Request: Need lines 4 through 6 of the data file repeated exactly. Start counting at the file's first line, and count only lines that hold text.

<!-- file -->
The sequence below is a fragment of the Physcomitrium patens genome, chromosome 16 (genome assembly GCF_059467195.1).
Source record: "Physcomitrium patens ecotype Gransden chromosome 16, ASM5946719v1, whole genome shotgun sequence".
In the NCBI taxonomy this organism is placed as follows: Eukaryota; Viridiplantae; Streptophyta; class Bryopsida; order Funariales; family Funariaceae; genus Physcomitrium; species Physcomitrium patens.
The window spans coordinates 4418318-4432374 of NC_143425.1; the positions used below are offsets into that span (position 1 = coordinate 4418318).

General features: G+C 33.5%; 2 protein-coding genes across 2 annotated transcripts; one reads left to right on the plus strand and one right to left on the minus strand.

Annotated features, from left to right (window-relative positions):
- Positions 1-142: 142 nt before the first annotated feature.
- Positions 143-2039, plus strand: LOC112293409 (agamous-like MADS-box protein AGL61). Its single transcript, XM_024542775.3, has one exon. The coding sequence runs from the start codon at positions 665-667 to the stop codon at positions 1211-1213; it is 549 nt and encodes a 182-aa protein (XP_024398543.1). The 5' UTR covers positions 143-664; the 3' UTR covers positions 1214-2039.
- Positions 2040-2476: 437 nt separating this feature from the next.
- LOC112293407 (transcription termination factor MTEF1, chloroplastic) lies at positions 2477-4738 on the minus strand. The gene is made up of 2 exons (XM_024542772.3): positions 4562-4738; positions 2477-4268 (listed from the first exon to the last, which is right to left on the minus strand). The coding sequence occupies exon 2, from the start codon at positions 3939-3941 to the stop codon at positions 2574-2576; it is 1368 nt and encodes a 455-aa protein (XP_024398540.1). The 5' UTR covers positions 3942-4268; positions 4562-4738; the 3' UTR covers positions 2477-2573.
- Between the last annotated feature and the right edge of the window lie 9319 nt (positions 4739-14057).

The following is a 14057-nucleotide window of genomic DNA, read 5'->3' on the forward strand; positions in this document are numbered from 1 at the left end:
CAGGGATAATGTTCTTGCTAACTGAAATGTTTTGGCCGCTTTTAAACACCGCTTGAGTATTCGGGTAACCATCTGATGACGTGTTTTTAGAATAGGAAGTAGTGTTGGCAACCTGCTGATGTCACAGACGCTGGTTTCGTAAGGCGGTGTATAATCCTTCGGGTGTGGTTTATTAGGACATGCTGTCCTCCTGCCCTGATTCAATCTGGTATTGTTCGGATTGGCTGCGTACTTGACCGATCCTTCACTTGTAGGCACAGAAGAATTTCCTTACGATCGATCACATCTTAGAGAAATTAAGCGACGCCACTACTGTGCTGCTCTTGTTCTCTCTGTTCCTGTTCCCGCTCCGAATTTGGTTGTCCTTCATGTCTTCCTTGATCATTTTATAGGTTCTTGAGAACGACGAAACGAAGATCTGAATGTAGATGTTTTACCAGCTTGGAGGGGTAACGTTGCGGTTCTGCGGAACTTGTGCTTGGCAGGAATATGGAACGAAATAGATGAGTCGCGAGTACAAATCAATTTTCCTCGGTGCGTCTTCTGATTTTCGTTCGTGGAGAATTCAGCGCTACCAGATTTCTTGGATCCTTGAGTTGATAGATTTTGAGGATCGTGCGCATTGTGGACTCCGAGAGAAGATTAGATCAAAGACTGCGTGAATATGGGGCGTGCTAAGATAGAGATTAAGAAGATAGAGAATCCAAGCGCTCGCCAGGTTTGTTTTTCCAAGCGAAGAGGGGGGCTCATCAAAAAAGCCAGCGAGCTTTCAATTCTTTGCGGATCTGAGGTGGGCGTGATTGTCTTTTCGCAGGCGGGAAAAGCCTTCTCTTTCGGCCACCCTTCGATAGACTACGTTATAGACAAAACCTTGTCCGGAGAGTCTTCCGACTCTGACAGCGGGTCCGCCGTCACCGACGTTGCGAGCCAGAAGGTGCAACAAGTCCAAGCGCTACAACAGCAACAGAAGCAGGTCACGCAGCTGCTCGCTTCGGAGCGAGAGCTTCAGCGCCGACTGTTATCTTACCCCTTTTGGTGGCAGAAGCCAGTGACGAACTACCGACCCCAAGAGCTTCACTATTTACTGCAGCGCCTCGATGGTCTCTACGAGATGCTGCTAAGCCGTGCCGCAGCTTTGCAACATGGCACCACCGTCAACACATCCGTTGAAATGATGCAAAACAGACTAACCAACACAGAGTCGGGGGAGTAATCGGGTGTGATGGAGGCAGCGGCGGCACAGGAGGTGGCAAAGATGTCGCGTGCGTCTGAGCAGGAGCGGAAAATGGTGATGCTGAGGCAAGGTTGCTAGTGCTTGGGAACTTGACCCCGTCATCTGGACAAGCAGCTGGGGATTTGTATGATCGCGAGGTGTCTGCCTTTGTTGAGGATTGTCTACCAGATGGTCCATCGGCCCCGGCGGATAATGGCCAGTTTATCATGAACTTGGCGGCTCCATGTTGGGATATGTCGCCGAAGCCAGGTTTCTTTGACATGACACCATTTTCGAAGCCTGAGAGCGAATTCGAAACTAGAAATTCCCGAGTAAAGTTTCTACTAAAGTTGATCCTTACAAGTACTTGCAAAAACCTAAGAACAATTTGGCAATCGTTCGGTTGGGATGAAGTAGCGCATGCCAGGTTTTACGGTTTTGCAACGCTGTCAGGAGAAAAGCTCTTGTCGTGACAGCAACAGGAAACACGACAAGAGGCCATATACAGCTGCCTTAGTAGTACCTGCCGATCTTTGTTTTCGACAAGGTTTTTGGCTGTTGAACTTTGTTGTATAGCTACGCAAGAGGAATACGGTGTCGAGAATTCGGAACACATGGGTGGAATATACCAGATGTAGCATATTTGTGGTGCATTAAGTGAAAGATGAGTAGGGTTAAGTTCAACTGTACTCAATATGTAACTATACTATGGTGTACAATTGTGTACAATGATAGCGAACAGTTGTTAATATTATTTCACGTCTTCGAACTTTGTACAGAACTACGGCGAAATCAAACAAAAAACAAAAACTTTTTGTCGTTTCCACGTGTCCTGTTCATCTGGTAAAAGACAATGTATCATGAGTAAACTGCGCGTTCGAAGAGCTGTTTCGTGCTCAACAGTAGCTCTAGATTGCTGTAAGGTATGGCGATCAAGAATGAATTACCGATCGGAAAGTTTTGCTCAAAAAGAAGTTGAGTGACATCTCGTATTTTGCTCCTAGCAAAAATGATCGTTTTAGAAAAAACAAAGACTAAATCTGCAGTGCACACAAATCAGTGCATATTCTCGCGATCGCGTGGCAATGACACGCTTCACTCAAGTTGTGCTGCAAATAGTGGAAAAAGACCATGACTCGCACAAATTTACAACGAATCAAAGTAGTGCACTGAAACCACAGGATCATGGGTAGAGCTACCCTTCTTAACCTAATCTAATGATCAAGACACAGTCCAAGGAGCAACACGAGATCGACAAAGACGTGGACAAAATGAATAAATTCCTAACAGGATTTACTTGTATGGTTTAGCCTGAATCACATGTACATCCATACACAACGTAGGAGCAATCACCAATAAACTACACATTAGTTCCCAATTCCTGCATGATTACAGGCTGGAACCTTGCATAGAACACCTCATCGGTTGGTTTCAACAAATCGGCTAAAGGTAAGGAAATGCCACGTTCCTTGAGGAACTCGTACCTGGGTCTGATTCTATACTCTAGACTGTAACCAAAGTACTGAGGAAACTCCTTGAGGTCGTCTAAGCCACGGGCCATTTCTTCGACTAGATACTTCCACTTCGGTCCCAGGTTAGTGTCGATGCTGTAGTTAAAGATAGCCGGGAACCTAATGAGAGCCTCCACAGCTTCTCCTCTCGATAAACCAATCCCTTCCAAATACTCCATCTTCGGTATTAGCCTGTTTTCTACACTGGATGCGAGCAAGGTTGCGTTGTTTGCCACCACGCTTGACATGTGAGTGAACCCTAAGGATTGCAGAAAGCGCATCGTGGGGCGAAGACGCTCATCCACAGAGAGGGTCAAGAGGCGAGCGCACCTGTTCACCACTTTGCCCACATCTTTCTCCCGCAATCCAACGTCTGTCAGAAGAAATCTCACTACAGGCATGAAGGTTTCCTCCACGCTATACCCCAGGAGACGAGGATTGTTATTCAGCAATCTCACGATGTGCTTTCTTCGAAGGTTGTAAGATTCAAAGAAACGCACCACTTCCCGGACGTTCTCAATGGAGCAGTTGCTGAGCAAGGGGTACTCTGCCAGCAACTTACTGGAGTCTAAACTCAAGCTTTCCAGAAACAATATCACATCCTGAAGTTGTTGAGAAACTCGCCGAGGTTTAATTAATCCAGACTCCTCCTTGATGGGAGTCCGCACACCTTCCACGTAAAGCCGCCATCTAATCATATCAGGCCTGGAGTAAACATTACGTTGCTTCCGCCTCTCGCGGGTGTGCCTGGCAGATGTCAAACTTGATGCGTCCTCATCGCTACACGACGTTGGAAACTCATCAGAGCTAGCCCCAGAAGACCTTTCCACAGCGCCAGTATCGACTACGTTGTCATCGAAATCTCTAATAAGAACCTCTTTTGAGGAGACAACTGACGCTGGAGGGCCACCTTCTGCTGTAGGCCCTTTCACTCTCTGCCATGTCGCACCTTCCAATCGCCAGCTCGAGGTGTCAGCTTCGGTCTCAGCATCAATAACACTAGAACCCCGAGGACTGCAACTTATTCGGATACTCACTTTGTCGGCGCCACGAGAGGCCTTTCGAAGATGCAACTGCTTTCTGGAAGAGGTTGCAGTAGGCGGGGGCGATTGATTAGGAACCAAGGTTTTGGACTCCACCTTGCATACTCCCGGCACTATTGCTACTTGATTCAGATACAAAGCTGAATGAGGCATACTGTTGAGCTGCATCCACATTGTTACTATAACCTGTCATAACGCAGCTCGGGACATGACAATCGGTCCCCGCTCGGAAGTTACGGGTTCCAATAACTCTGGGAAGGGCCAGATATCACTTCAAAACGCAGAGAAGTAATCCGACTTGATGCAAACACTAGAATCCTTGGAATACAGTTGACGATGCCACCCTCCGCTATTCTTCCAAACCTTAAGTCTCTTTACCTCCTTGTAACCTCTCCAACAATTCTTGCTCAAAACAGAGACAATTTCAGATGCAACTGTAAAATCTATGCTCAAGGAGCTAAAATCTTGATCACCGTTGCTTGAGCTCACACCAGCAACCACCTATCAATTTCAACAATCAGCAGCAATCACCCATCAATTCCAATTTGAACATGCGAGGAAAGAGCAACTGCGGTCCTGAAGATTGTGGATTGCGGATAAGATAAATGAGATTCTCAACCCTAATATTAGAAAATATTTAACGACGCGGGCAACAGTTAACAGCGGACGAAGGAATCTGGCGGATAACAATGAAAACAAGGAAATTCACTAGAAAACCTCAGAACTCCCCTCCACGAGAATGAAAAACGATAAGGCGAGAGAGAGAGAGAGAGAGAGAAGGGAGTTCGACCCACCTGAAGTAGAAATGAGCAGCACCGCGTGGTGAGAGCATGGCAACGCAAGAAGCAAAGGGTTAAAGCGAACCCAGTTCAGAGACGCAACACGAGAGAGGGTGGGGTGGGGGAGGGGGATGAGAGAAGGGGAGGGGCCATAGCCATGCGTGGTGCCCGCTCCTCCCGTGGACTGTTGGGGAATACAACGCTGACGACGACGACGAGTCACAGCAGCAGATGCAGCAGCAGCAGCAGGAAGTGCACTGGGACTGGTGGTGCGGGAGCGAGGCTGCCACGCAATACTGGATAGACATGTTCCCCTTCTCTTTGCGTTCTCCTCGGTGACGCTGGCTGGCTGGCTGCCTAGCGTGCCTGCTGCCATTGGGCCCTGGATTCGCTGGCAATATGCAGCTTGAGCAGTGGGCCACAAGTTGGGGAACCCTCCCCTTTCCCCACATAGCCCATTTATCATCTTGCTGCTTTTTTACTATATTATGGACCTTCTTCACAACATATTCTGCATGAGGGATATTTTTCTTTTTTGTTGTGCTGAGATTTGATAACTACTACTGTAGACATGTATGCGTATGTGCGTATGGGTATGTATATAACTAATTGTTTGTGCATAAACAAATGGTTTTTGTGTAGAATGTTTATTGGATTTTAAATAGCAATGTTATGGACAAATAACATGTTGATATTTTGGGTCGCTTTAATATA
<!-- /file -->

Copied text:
The window spans coordinates 4418318-4432374 of NC_143425.1; the positions used below are offsets into that span (position 1 = coordinate 4418318).

General features: G+C 33.5%; 2 protein-coding genes across 2 annotated transcripts; one reads left to right on the plus strand and one right to left on the minus strand.

Annotated features, from left to right (window-relative positions):